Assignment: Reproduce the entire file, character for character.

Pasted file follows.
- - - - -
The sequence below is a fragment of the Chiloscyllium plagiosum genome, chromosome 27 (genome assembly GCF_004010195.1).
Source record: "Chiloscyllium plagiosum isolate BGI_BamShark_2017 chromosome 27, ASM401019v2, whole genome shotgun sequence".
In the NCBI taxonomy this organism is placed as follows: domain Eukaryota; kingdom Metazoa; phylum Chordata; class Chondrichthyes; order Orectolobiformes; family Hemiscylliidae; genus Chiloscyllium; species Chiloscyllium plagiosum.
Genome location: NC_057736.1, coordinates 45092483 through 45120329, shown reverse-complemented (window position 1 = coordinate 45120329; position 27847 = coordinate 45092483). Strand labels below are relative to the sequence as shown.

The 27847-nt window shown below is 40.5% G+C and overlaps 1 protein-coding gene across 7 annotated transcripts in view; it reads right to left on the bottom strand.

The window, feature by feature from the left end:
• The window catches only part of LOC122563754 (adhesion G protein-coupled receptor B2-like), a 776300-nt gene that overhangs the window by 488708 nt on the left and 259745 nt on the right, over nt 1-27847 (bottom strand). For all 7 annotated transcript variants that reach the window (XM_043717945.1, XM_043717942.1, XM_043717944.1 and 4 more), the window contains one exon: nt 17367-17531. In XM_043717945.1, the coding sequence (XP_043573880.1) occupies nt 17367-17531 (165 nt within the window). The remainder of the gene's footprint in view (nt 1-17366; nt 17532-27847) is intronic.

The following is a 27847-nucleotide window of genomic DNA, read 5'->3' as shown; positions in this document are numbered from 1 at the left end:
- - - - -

The sequence below is a fragment of the Chiloscyllium plagiosum genome, chromosome 27 (genome assembly GCF_004010195.1).
Source record: "Chiloscyllium plagiosum isolate BGI_BamShark_2017 chromosome 27, ASM401019v2, whole genome shotgun sequence".
In the NCBI taxonomy this organism is placed as follows: domain Eukaryota; kingdom Metazoa; phylum Chordata; class Chondrichthyes; order Orectolobiformes; family Hemiscylliidae; genus Chiloscyllium; species Chiloscyllium plagiosum.
Genome location: NC_057736.1, coordinates 45092483 through 45120329, shown reverse-complemented (window position 1 = coordinate 45120329; position 27847 = coordinate 45092483). Strand labels below are relative to the sequence as shown.

The 27847-nt window shown below is 40.5% G+C and overlaps 1 protein-coding gene across 7 annotated transcripts in view; it reads right to left on the bottom strand.

The window, feature by feature from the left end:
• The window catches only part of LOC122563754 (adhesion G protein-coupled receptor B2-like), a 776300-nt gene that overhangs the window by 488708 nt on the left and 259745 nt on the right, over nt 1-27847 (bottom strand). For all 7 annotated transcript variants that reach the window (XM_043717945.1, XM_043717942.1, XM_043717944.1 and 4 more), the window contains one exon: nt 17367-17531. In XM_043717945.1, the coding sequence (XP_043573880.1) occupies nt 17367-17531 (165 nt within the window). The remainder of the gene's footprint in view (nt 1-17366; nt 17532-27847) is intronic.

The following is a 27847-nucleotide window of genomic DNA, read 5'->3' as shown; positions in this document are numbered from 1 at the left end: